As we know, in the pilot-wave theory (Bohmian mechanics), particles are guided on certain trajectories by the wavefunction. Here (In Bohmian mechanics, do electrons move inside an atom?) I asked about the trajectories of electrons inside an atom. The wavefunction of an electron inside the atom is stationary, so the apparent contradiction in the pilot-wave theory is that the electron is not moving inside the atom, while we know it has a kinetic energy.
The solution to this problem is that in Bohmian mechanics, the electron's kinetic energy is transferred to its "quantum potential". Now my question is, does this mean that the electron is NOT stationary in the atom, but it is moving around the nucleus in a Bohmian way?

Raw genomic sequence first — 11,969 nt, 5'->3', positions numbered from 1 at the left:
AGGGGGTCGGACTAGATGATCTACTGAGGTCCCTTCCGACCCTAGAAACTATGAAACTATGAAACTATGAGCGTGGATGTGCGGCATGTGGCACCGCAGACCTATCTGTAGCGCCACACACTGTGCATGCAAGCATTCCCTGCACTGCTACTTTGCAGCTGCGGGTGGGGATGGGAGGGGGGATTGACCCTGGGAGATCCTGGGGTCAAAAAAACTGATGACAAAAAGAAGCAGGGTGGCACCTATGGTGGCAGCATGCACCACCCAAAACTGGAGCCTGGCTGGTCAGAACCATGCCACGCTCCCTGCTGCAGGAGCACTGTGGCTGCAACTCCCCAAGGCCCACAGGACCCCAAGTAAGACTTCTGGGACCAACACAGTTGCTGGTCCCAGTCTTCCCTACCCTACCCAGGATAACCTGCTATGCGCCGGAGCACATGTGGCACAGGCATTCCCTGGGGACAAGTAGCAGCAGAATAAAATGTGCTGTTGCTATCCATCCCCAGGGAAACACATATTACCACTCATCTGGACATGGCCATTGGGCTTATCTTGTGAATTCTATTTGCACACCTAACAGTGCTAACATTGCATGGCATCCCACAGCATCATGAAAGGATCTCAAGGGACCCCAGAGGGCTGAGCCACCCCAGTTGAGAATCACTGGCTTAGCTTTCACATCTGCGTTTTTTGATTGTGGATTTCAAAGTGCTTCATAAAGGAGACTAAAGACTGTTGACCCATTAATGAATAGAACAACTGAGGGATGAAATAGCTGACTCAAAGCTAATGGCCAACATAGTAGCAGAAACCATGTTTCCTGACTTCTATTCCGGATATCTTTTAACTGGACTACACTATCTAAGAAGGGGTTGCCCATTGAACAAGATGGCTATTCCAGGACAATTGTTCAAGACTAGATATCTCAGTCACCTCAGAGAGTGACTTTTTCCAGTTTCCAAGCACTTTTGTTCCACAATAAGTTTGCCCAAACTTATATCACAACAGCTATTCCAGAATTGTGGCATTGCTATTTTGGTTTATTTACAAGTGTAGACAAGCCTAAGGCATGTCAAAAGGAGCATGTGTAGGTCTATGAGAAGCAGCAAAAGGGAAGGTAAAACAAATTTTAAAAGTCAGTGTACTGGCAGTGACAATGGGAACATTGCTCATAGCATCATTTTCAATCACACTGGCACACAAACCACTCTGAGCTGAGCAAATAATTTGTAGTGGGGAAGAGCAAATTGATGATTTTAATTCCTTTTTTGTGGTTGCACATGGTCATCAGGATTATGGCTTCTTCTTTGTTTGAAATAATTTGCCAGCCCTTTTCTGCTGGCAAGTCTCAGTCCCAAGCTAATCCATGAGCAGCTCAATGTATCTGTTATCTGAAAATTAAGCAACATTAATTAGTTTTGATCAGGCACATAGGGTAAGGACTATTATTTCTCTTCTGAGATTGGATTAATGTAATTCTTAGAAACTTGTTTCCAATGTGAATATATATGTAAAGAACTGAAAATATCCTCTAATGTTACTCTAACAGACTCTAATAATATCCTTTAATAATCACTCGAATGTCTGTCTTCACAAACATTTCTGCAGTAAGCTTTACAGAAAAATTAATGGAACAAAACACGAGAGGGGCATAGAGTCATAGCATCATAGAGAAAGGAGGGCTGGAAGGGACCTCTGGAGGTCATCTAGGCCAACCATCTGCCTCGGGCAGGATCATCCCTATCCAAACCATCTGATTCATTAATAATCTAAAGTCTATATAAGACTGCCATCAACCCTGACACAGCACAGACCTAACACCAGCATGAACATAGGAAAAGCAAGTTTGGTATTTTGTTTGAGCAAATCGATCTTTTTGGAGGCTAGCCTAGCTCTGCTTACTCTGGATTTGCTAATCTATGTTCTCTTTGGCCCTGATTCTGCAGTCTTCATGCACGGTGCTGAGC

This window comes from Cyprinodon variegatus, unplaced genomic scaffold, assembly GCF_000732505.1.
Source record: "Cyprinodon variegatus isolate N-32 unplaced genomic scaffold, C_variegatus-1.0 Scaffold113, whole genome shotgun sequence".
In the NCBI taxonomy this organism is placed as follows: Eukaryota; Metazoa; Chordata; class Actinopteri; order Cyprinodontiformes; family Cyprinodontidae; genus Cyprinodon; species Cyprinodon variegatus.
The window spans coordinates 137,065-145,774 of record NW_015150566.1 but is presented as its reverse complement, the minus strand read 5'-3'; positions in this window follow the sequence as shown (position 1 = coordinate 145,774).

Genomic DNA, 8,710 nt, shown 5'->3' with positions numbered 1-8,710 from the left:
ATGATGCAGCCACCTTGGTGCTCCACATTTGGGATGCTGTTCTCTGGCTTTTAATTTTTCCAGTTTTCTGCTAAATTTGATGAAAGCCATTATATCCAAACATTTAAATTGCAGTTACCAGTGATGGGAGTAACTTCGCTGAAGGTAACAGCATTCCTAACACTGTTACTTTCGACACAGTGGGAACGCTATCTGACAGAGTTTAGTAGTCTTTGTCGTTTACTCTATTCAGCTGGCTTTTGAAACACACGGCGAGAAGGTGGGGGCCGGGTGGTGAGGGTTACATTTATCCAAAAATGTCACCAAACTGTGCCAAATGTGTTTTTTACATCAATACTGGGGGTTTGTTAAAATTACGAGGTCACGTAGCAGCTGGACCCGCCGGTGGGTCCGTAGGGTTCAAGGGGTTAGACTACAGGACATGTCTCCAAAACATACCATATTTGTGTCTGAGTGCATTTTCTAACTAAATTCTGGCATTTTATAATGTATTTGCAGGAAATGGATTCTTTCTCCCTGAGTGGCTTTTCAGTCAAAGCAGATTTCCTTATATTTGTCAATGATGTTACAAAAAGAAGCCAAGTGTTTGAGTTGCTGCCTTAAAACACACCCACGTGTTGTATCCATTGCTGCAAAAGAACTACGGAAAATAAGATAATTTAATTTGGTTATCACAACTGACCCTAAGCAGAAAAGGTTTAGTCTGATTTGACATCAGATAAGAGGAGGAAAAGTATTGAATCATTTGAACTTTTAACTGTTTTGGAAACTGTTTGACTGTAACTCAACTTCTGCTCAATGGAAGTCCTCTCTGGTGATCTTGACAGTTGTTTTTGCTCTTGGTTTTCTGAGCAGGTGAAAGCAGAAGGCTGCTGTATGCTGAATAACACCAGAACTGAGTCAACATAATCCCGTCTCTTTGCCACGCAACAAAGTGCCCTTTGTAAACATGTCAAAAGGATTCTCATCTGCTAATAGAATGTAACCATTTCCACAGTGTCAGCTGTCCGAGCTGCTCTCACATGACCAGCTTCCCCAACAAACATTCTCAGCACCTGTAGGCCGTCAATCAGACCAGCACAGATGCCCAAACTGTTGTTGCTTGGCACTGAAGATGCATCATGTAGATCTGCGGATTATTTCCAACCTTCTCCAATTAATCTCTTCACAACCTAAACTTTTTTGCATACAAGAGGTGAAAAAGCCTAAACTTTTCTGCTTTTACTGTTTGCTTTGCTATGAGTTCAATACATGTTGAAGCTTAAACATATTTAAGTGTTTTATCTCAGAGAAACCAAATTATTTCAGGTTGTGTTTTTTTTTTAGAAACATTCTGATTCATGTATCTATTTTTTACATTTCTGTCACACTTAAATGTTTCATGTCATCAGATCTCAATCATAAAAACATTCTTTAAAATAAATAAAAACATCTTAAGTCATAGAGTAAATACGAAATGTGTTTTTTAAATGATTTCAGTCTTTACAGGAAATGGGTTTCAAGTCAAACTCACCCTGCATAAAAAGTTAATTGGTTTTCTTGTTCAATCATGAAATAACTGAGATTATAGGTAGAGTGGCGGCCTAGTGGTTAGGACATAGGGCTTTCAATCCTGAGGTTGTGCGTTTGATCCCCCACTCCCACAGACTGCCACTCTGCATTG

And also, Bohmian mechanics is nonlocal. The wavefunction of the electron might be stationary, but the electron is guided by the universal wavefunction, not merely its own wavefunction, and the universal wavefunction is not stationary. So the electron should be seemingly randomly moving inside the atom (the universal wavefunction can be any random thing), but having its kinetic energy stored in the quantum potential and its position distributed according to the Born rule, as the nonlocal effects would average to zero.
See https://arxiv.org/abs/quant-ph/0403034 as an illustration. Is this how the Bohmian model works for an electron inside an atom?